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Private reprimand requested for Rock County attorney accused of four counts of misconduct

The Office of Lawyer Regulation is requesting a private reprimand for a Rock County attorney who’s accused of four counts of misconduct.

The agency filed a complaint on Oct. 8 against Madaleine Mulrey, who practices at the Law Office of Madaleine Mulrey in Milton.

Three counts stem from her representation of a client faced with municipal charges of resisting or obstructing a peace officer and unlawful trespass in Madison. The complaint said Mulrey had failed to appear at two review conferences scheduled with the city attorney’s office in 2018. At her second review conference on June 18, the city attorney’s office requested a default judgment.

The court responded by issuing an order of default judgment in the client’s case on June 28 and sending a notice of default to Mulrey and the client. However, the post office returned the client’s copy because there was no forwarding address, and Mulrey said she never received the notice.

The client texted Mulrey on the same day as the judge had issued the order, saying “please do not blow me off I’ve put up with enough excuses this is very unprofessional.” The complaint said Mulrey texted back that the situation was not her fault and that her office had been vandalized. She told the client the prosecutor had made an offer of dismissal, which she’d explain in a phone call later that day.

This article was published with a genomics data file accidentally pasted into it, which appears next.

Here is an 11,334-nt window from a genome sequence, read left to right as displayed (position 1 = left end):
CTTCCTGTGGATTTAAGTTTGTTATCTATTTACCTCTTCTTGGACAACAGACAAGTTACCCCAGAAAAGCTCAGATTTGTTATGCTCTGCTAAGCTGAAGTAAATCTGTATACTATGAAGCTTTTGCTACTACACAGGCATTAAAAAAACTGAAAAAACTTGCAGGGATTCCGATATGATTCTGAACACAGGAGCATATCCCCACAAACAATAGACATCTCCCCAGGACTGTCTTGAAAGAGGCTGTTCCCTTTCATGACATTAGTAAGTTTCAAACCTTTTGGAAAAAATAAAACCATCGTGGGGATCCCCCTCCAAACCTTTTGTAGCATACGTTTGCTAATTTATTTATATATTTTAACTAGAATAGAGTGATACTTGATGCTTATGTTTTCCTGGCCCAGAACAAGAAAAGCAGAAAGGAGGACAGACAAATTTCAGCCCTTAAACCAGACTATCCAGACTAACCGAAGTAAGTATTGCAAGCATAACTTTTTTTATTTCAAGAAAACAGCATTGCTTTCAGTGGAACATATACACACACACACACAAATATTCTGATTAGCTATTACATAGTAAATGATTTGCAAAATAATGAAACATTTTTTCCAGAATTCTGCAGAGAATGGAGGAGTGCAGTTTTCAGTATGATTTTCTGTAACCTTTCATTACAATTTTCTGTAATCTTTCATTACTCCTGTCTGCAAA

Months went by, and the client grew more frustrated, texting Mulrey several times about the status of the dismissal and his case file. In September 2018, Mulrey told the client that the prosecutor was willing to hold the case open for a year and drop the charges if certain conditions were met.

According to the complaint, she stated “As I understood you from our last conversation, the offer was acceptable to you,” but the client didn’t say whether he accepted the offer. The client asked if that meant the case would be dropped automatically in January 2019, and Mulrey said she would find out, without mentioning the default judgment.

In February 2019, the client talked with an assistant city attorney and learned Mulrey had never shown up for the two court dates and a default judgment had been entered. The client texted Mulrey and she said she never received notice of the hearing. She also said she filed a motion to reopen, a claim the OLR argues is false.

The client fired Mulrey and filed a grievance with the OLR. The court reopened his citations the following month, and the matter was resolved with the dismissal of the citations.

Mulrey is also faced with one count of misconduct for failing to provide a timely written response to the grievance.

The OLR is asking the state Supreme Court to privately reprimand Mulrey for the misconduct and to grant an award of costs.

About Michaela Paukner,

Michaela Paukner is the legal reporter for the Wisconsin Law Journal. She can be reached at (414) 225-1825 or by email at

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